THE digital, media and creative industries are estimated to be worth £6 billion a year to Scotland. To put that into perspective, it’s the fourth-biggest industry in the country, after energy, construction and financial services. And we all know the fortunes of two of those crucial sectors right now.
It’s bigger than tourism, it’s said to be growing at five per cent a year and it employs 60,000 people in relatively-high value jobs. What’s more, a third of them are believed to be in Edinburgh.
Does that surprise you? It certainly did when I researched the figures. The fact of the matter is it’s a very large industry that is disproportionately represented in the capital and it adds up to the fact that Edinburgh’s creative economy is £2 billion a year and growing.
Yes you read that right. £2 billion. Maybe that’s why research published by NESTA three years ago identified Edinburgh as one of ten ‘creative hotspots’ in Britain.
You’d expect a city so strongly associated with financial services, tourism and education to make these critical and traditional industries the bedrock of its economic strategy, and it does, but the rapidly-emerging creative industries is the fourth focus of economic investment in Edinburgh and is our frontline sector in the vital and expanding knowledge economy.
As defined by the Department of Culture, Media and Sport, the creative industries comprise advertising, architecture, art and antiques, computer games, crafts, design, designer fashion, film and video, music, performing arts, publishing, software, television and radio.
The importance of the sector is clearly identified in the City Council’s excellent economic development strategy paper: The 3P’s (People, Pound and Place).
That’s why, in late 2011, the economic development team invested in the rejuvenation of Creative Edinburgh, a rather recumbent body, almost a cadaver, nursed along for the best part of a decade by a well-meaning and enthusiastic team of practitioners, but hamstrung by a lack of financial oxygen and therefore little in the way of activity.
One year on and Creative Edinburgh, charged with delivering the people part of the 3P’s strategy, is leaping like Bambi on Red Bull into 2013 with 50 events already planned, its first event of the year well over-subscribed, 560 members, almost as many Facebookers and over 2,500 twitter followers.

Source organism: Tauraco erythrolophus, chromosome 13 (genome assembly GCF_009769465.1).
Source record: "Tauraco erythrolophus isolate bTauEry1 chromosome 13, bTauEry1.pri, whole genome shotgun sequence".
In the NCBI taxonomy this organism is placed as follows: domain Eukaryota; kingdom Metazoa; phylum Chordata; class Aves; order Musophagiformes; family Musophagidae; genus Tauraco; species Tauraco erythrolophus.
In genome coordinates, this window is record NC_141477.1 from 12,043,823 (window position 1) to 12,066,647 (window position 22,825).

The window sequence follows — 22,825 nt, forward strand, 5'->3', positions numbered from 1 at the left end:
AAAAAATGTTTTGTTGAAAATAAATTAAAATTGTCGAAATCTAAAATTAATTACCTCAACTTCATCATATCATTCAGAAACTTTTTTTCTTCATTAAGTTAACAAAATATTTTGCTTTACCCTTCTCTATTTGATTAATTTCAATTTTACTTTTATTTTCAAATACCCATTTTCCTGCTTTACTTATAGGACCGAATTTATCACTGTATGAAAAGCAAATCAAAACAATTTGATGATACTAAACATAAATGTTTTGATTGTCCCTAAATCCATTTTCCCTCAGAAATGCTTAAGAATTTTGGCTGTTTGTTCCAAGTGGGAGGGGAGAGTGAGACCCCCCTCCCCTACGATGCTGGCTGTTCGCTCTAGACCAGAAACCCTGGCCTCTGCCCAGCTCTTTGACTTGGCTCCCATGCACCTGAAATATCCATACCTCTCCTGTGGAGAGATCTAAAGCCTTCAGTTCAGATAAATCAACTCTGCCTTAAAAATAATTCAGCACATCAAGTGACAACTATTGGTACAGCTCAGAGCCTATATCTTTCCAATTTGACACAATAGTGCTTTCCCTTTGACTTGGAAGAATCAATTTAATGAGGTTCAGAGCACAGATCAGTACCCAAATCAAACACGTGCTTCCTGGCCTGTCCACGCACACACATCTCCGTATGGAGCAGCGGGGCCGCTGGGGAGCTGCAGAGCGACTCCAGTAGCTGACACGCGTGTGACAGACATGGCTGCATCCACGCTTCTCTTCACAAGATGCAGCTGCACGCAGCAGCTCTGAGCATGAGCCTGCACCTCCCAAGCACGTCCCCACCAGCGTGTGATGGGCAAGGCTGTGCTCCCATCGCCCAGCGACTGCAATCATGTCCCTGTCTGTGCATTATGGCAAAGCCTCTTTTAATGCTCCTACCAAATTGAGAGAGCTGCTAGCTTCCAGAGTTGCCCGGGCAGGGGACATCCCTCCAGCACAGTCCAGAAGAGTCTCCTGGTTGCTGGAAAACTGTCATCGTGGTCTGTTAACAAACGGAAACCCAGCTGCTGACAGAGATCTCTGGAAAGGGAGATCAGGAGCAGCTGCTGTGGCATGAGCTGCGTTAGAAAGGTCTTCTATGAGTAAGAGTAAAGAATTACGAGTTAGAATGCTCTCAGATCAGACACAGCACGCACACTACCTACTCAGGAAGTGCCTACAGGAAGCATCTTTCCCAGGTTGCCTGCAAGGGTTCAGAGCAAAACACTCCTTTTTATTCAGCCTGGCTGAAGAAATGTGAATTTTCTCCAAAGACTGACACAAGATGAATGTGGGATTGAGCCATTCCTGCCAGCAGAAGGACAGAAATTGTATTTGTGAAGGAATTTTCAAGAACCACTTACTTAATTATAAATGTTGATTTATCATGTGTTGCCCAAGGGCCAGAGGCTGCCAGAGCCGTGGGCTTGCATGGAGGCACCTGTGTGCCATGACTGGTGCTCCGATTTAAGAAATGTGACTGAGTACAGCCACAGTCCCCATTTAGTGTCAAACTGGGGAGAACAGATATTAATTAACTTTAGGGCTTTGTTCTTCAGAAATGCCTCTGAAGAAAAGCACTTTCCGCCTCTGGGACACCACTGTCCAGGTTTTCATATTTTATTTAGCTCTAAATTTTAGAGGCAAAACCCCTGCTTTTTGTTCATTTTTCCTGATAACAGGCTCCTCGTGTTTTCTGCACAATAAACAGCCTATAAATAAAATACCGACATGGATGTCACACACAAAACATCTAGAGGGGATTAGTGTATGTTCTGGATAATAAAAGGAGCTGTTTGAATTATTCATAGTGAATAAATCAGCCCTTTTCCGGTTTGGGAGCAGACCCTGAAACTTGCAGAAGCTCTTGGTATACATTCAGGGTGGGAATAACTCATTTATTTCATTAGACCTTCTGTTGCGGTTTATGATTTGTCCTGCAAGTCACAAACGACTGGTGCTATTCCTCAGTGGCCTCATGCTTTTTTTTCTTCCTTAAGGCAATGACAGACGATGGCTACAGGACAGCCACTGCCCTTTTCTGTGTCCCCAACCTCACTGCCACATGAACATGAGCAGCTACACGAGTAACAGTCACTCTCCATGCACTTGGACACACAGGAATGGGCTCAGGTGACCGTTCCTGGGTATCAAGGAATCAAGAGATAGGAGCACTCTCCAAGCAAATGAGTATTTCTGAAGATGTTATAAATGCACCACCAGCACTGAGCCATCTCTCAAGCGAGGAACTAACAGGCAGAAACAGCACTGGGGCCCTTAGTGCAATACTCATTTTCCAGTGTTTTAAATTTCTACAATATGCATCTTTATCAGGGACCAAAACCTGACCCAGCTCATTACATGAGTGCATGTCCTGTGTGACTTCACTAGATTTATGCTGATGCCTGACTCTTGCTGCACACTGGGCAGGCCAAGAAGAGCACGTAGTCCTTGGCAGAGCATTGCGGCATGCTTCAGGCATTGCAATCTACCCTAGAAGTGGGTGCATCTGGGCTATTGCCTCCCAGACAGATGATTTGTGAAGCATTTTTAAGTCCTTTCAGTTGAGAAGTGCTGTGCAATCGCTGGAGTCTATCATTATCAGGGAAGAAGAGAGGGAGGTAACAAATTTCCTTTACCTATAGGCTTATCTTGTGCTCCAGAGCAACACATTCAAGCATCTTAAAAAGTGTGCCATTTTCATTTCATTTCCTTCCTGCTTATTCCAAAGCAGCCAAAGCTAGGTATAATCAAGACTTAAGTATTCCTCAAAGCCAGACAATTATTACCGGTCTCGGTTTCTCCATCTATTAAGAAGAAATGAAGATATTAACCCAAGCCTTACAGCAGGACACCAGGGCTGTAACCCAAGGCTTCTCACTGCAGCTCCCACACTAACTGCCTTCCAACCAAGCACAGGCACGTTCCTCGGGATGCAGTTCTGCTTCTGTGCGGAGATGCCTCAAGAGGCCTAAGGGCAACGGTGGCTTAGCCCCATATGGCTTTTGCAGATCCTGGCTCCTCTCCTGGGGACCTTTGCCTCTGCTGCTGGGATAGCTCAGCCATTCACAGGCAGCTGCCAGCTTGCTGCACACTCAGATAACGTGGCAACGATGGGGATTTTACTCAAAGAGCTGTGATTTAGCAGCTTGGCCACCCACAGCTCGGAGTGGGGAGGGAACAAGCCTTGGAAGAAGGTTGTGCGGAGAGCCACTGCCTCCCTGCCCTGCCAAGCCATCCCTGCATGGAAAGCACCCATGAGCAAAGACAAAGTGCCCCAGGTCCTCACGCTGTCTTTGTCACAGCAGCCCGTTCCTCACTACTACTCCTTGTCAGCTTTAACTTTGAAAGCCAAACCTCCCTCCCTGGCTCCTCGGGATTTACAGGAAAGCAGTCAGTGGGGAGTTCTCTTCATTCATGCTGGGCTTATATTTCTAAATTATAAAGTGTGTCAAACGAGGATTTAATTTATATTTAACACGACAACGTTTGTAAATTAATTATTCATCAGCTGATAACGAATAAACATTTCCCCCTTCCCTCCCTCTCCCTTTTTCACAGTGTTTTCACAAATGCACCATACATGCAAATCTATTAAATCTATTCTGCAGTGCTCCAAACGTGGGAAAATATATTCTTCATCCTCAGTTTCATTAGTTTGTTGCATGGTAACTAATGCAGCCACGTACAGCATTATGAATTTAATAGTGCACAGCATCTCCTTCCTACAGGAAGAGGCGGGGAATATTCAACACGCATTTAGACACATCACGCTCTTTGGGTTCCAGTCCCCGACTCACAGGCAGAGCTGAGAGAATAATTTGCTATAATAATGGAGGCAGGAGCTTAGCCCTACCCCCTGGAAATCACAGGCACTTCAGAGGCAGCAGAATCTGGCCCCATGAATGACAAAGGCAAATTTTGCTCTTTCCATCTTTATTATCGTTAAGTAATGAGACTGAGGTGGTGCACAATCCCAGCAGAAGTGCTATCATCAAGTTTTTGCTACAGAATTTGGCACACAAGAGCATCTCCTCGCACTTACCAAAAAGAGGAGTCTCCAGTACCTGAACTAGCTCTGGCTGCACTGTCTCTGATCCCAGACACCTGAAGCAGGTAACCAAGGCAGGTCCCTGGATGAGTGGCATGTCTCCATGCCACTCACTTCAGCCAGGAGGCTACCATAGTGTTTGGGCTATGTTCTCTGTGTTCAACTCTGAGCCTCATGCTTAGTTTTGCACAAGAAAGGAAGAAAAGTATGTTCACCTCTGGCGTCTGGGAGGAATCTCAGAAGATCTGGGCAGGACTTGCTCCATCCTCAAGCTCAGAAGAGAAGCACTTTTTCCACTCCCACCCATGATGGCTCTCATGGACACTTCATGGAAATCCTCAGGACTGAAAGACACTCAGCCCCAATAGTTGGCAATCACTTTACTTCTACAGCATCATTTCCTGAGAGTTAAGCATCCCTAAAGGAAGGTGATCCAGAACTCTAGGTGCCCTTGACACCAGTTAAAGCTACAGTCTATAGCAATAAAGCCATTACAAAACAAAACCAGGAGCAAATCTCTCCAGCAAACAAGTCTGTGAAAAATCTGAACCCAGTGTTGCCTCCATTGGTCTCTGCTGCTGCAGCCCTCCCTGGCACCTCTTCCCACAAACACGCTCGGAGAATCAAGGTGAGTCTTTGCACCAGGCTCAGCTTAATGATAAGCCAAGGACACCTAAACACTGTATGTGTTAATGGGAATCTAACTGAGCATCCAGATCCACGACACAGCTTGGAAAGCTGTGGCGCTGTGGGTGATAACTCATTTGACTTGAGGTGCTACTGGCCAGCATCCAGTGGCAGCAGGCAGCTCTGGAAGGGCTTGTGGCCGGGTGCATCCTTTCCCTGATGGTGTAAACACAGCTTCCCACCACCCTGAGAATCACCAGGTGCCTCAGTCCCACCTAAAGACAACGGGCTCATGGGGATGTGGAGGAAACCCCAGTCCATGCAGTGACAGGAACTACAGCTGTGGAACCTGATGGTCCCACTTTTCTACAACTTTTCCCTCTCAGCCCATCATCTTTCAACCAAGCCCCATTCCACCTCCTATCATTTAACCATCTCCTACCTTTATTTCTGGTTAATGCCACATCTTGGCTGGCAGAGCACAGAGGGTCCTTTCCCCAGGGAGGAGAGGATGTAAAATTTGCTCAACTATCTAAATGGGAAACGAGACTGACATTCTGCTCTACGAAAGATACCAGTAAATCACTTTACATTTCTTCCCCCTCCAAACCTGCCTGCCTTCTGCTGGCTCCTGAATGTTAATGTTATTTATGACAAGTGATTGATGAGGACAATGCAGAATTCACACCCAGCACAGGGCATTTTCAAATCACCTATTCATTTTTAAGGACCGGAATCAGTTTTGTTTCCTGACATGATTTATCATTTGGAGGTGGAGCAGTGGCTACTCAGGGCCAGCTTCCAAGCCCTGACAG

That’s over ten per cent of the sector. And it’s just the start.
Some of it can be ascribed to that all-important financial injection from the City of Edinburgh Council (and Creative Scotland), some to the outstanding efforts of its directors (Lynsey Smith and Janine Matheson), and some to its board (which I chair) and its steering group.
But I think it’s fundamentally because the concept is ‘of its time’ and has finally found its mojo in a way that the almost exponential growth reflects. Creative Edinburgh’s online presence feels vital and connected.
This is no ‘old boys’ club’. It’s no ghetto for one disgruntled creative industry silo. It’s a young, energetic, collegiate network of cross-sector practitioners who believe in what could be possible and who underpin Creative Edinburgh with optimism.
If you’re reading this, the chances are you work in the creative industries and you’d do well to come along to one of our heartening events.
Why not start with a biggy? The Making and Breaking of the Creative Industries at the Dovecot Studios on the 21st of next month.
It’s part-funded by the City of Edinburgh Council and is part of the ERDF-funded Creative Collaboration Project. It promises to be challenging and exciting stuff.
You can probably tell that I’m proud of Creative Edinburgh’s newly-found vitality and I hope you’ll come and see why.
Mark Gorman is an independent marketing consultant operating under the banner, ‘Think Hard’. He has over 25 years of experience in advertising, design, direct marketing, PR, professional writing (especially blogging), business mentoring, digital marketing and research. He was co-founder of the former advertising agency, 1576.